Monday, February 16, 2009

Entry: Floaters

This isn't so much something I learned from Wikipedia, in that this time around I learned a variation on Wiki's usefulness; namely, proving to someone that you are not playing a joke on them.

My boyfriend and I were watching the latest episode of Family Guy this afternoon, which was apparently way more important than reading a book or going to the gym or volunteering at the Humane Society. Anywho, there was a joke about eye floaters, and I laughed (kind of), while my boyfriend just looked confused. And I said, "You know, the floaty things in your eye?" Well, apparently he is some kind of mutie with perfect eyes, because he doesn't have them. After a few turns on the Wheel of Disbelief-- "Are you just going along with the joke to fuck with me?" "Are you just pretending that you don't have them to fuck with me?"-- I turned to the Wik' to prove to him that they exist, and to prove to myself that I'm not embroiled in some twisted, ocular folie a deux with Seth MacFarlane.

And they do exist! Hurrah! And are apparently caused by crap in the vitreous humor (aka gel that fills your eyes). Ewww.

I don't know, is this some rare thing that only afflicts myself, at least one member of the Family Guy writing staff, and possibly a third person who wrote the Wikipedia article and is presumably not the latter person I mentioned (because I certainly didn't write it)? Who else out there on the Internet has weird floaty things in their eyes?

ETA: Andy Goth sent me a link to this essay about floaters. Floaters, and HP Lovecraft. Check it out.


George said...

I see them sometimes (but not all the time). The easiest way to see floaters is to look at the sky in the morning, especially if it's clear.

Regina said...

True that. I've also found that they show up when I'm looking at a blank white wall or a mostly white computer monitor. But considering that he's on the computer just as often as I am, maybe he just doesn't have floaters.

Galadriel said...

I have some nagging, really persistent floaters. I was describing them to my step-grand-mother-in-law, who told me that her late husband had had them too. While he had Alzheimer's. And so he was convinced they were bugs, and would chase and try to catch them.

MKelley said...

I get floaters, and have since childhood.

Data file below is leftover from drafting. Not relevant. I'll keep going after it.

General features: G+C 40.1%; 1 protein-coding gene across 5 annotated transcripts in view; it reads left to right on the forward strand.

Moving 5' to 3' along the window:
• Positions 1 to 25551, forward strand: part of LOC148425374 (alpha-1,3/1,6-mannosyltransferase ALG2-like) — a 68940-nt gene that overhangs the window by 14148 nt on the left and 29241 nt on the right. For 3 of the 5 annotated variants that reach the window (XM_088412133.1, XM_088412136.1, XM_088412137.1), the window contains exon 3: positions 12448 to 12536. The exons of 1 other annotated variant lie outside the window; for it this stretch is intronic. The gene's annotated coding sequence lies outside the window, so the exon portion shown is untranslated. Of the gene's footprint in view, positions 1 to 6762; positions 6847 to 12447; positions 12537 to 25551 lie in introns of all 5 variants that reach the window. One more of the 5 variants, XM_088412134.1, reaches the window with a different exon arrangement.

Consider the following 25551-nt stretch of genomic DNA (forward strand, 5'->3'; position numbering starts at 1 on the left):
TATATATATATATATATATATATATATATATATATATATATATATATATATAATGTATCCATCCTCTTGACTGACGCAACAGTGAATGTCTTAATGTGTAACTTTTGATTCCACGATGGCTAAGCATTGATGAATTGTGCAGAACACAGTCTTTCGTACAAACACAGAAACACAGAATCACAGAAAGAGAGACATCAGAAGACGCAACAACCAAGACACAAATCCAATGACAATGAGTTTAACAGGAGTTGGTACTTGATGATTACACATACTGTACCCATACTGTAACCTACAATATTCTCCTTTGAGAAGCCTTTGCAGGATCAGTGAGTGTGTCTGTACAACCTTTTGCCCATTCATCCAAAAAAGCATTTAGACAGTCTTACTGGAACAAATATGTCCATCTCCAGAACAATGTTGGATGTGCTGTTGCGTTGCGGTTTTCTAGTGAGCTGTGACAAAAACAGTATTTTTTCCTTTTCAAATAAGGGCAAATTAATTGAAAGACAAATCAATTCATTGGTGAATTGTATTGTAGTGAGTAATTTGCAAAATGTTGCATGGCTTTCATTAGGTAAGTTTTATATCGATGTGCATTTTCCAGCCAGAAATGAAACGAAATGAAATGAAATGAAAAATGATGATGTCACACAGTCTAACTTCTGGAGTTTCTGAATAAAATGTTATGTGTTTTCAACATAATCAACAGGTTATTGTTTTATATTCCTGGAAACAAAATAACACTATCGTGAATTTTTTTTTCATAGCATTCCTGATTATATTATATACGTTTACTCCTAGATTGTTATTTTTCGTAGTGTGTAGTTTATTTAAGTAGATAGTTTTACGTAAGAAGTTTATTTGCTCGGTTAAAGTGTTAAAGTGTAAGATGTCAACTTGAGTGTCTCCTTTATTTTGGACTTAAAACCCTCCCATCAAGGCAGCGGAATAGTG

They seem particularly easy to see on a sunny day. Sometimes they are obtrusive and irritating, other times I forget all about them and cannot see any unless I make an effort to look for them (like I did after reading this post).

My husband also gets them (thank goodness, it's not like he needs any more reasons to think I am a little crazy!) and for him they are often indicators that he may get a migraine in the next 1-3 hours. Although considering it's rare for him to go more than 2 days without a migraine or other headache it's also possible this is purely coincidence, and he would still see floaters without his hereditary migraine predisposition. Holy run-on sentence Batman!

Chris said...

I spent the first twenty-two years of my life trying to convince people that I see floaters, and it wasn't until I met my wife that I found someone who knew what I was talking about. Apparently we're not alone. We all need to start a support group or something.

An Cúglas Hiberniæ said...

I have a huge one (if I outstretch my arm and "pinch" it my fingers are three inches apart) floating around in my right eye that sort of looks like a pterodactyl. I think it's quirky and unique like a birthmark.

Charlotte said...

My entire family is effected with Floaters. My Father was born with detached retinas and he has them Really bad. The clear morning is a really good time to see them. But I have them all the time. Sometimes so bad that its like looking through really strange static like on a tv. When I was really young (3?) I too thought I was looking at something in the air and would try catching them to no avail. Must of looked like I was Special